Hello Cleveland!

By some strange confluence of cosmic forces, 21 March 2015 turned out to the International Day of Slime, with three screenings of The Creeping Garden occurring simultaneously. There was little chance of either of our tiny production team making it to the Center of Digital Culture in Mexico City, hosted by our friends at Morbido Fest: Tim was with Heather Barnett in Birmingham presenting the film at Flatpack, while I (Jasper) was at least the right side of the Atlantic, but several thousand miles away at the 39th Cleveland International Film Festival

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I have to confess, I knew very little about Cleveland before heading over, beyond the scene in the This is Spinal Tap where the band all get lost in the back warrens of the venue where they are playing that night while trying to find the stage, presumably related to the other factoid about the city, that it contains the Rock and Roll Hall of Fame Museum. Oh yes, and the more relevant piece of hearsay on the festival grapevine, that the city hosted one of the best film festivals in North America.

Well I can now certainly vouch for this latter point. Cleveland International Film Festival is massive, just like the Tower City mall that houses the 8 screens it runs in, and as in Spinal Tap, I did find myself losing my sense of orientation at several points across the weekend (admittedly, the brief three days I was there barely gave me much chance to recover from my jetlag).

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With 196 feature films and 234 shorts from 60 countries, this indeed was a programme to get lost in – not that I had a chance, because I was barely off the plane before introducing the first of the festival’s three Creeping Garden screenings on Thursday 19 March, with a second showing the following afternoon accompanied by a Film Forum panel discussion (moderated by Anne Glausser or Ideastream and consisting of me, David Jurca of the Cleveland Urban Design Center, the artist Ann Medhurst, and Markus Vogl of the University of Akron, and moderated). Then on my final day, I followed the film up for its “Neighbourhood Screening” at the Akron Art Museum about an hour outside of Cleveland.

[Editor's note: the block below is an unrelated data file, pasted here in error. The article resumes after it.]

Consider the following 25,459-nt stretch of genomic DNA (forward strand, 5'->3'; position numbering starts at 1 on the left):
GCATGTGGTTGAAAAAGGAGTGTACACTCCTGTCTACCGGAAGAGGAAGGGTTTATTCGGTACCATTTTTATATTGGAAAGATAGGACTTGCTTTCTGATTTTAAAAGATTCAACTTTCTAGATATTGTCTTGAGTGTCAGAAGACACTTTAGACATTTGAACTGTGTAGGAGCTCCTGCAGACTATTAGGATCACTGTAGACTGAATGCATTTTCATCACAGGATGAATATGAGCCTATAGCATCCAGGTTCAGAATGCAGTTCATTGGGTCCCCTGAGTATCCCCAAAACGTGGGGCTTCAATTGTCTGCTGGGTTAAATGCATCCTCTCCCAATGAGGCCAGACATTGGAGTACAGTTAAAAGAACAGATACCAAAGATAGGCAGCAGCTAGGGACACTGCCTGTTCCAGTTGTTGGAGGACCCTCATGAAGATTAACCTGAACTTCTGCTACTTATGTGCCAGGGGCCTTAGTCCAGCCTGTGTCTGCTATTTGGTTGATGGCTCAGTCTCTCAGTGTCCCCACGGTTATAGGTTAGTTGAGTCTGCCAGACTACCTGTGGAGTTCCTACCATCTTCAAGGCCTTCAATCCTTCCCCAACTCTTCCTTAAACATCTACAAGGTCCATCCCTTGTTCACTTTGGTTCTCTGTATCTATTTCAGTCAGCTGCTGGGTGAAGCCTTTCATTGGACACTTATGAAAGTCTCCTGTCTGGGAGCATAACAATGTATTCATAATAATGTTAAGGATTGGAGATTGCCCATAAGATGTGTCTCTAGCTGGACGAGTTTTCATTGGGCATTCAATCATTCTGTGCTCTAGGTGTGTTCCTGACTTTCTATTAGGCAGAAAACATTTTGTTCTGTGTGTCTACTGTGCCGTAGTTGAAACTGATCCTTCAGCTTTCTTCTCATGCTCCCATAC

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I was amazed by both the size of the audience and the sense of engagement for all three of our screenings. This was certainly the most impressive reception for The Creeping Garden I have ever witnessed, and it was characteristic of the festival as a whole. I can’t think of any other I’ve been to where four of the eight screens would be playing something at 9am in the morning and each of their 200-seat auditoriums would be more or less completely full. The level of energy here was quite astounding, and this is certainly an event any filmmaker would be proud to be a part of.

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My brief time there didn’t allow me much in the way of film viewing, but I saw a couple of things that really impressed me, one of which was Factory Boss, by the Chinese director Zhang Wei, the other was the rather more lowkey Angel Azul, Marcelina Cravat’s documentary about an British sculptor’s attempts to draw public attention towards the damage done by tourism and environmental pollution on the tropical reefs of the world with his own artificial reef in Cancun. Elsewhere, it was lovely to catch up with Bennett Jones, writer/director/star of I Am A Knife With Legs, which similarly premiered at Fantasia with us last summer.

But the cherry on the cake was riding back to the airport in the same car as the actor/comedian Fred Willard, a Cleveland native who was back for the festival with the new mockumentary he appears in about girls softball. Aside from his memorable role as the TV commentator in Best in Showalongside Jim Piddock (who certain North American friends say I bear some resemblance too, a fact corroborated by my fellow passengers), he also appeared as the airbase colonel in This is Spinal Tap, bringing the long weekend of references to this film full circle.